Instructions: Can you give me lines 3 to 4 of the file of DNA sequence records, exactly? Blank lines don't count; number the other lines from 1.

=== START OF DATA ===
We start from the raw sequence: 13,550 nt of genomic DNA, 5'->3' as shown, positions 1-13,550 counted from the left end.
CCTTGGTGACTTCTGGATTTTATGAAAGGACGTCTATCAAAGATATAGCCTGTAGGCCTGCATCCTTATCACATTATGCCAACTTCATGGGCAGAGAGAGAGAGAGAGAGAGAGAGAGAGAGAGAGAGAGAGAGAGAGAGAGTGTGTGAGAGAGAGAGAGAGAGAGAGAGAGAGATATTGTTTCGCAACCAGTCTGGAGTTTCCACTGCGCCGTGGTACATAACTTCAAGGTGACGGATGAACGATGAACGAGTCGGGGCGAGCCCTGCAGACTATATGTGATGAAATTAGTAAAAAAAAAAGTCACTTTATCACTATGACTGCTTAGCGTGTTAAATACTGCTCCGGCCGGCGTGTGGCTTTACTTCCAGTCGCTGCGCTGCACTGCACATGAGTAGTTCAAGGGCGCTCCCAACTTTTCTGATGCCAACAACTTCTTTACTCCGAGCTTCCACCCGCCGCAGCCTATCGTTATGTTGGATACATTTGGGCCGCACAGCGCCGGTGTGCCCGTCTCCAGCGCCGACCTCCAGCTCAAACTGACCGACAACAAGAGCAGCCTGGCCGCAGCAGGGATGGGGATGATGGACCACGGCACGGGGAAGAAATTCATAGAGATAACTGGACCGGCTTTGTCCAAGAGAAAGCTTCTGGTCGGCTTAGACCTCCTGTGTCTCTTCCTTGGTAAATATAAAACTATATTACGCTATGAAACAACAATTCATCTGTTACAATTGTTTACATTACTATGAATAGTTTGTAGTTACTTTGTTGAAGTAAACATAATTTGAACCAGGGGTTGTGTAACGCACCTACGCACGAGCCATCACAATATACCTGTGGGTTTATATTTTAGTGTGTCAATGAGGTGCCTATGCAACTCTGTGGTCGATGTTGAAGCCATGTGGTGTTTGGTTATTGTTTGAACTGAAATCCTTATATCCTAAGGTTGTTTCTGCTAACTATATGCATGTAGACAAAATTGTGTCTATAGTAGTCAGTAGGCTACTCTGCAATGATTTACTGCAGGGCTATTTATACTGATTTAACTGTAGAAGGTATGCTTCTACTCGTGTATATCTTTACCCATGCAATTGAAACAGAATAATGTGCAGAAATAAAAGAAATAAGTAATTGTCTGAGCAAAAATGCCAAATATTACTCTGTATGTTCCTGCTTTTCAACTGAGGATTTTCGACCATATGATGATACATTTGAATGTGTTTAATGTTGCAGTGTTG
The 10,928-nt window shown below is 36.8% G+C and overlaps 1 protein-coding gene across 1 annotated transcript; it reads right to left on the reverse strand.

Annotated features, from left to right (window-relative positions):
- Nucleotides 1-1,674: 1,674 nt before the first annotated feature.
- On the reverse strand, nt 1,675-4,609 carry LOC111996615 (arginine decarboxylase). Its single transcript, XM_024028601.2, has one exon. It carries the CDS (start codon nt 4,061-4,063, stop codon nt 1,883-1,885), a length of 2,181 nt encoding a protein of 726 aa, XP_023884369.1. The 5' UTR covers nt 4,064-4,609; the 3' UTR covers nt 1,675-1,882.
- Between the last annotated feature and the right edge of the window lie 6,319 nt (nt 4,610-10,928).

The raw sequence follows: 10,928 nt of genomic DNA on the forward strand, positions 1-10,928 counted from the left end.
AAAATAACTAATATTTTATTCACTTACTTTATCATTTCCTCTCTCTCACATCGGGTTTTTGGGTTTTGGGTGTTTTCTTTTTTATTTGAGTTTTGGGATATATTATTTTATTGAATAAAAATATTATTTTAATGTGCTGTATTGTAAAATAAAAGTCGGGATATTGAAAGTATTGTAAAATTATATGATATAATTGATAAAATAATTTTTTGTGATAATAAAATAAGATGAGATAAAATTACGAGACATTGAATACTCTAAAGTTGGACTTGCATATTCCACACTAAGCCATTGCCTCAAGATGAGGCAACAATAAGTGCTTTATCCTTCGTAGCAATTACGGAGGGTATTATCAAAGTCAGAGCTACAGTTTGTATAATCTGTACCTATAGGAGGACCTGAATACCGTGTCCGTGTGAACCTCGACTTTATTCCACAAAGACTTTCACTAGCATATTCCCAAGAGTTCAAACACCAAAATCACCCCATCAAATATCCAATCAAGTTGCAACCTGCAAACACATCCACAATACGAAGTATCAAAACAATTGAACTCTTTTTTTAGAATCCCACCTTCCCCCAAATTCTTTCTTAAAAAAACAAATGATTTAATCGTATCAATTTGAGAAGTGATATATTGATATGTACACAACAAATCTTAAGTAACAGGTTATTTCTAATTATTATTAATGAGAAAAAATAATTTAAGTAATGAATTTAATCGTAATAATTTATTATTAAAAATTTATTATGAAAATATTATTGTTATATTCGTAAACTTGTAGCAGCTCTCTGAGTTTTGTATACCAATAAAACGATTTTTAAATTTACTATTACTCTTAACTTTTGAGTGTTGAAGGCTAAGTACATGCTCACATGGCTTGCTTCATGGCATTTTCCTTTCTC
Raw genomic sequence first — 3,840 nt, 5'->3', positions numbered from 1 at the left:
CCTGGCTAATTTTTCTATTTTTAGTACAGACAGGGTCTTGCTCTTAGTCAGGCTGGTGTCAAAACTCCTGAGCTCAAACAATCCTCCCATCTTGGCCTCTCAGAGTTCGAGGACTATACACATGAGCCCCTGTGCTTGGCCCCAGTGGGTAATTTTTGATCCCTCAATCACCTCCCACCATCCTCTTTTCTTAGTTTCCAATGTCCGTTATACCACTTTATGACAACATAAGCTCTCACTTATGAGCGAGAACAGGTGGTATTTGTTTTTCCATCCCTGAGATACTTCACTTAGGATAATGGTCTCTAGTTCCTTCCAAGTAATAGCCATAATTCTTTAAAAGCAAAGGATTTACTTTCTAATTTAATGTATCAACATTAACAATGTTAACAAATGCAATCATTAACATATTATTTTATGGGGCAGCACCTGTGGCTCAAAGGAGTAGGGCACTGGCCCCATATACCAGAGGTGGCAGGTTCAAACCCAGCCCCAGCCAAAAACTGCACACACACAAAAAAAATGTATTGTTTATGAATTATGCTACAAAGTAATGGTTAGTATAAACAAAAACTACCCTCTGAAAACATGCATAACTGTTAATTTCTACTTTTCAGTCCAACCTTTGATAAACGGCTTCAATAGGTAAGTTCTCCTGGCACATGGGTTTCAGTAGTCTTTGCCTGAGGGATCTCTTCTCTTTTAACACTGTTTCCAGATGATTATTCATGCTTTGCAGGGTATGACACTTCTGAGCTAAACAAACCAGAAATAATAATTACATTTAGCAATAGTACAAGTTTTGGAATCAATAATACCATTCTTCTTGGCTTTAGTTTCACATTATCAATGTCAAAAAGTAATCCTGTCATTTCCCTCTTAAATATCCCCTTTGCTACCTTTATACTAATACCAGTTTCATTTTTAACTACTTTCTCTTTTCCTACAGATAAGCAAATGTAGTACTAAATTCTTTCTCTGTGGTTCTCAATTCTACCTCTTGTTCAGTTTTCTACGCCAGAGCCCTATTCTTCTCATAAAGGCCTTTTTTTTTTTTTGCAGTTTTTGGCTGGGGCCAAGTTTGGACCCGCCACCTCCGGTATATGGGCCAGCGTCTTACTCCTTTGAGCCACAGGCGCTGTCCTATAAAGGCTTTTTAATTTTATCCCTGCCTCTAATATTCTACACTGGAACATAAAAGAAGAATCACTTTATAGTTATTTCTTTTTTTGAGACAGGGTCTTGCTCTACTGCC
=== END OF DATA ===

The 10,928-nt window shown below is 36.8% G+C and overlaps 1 protein-coding gene across 1 annotated transcript; it reads right to left on the reverse strand.

Annotated features, from left to right (window-relative positions):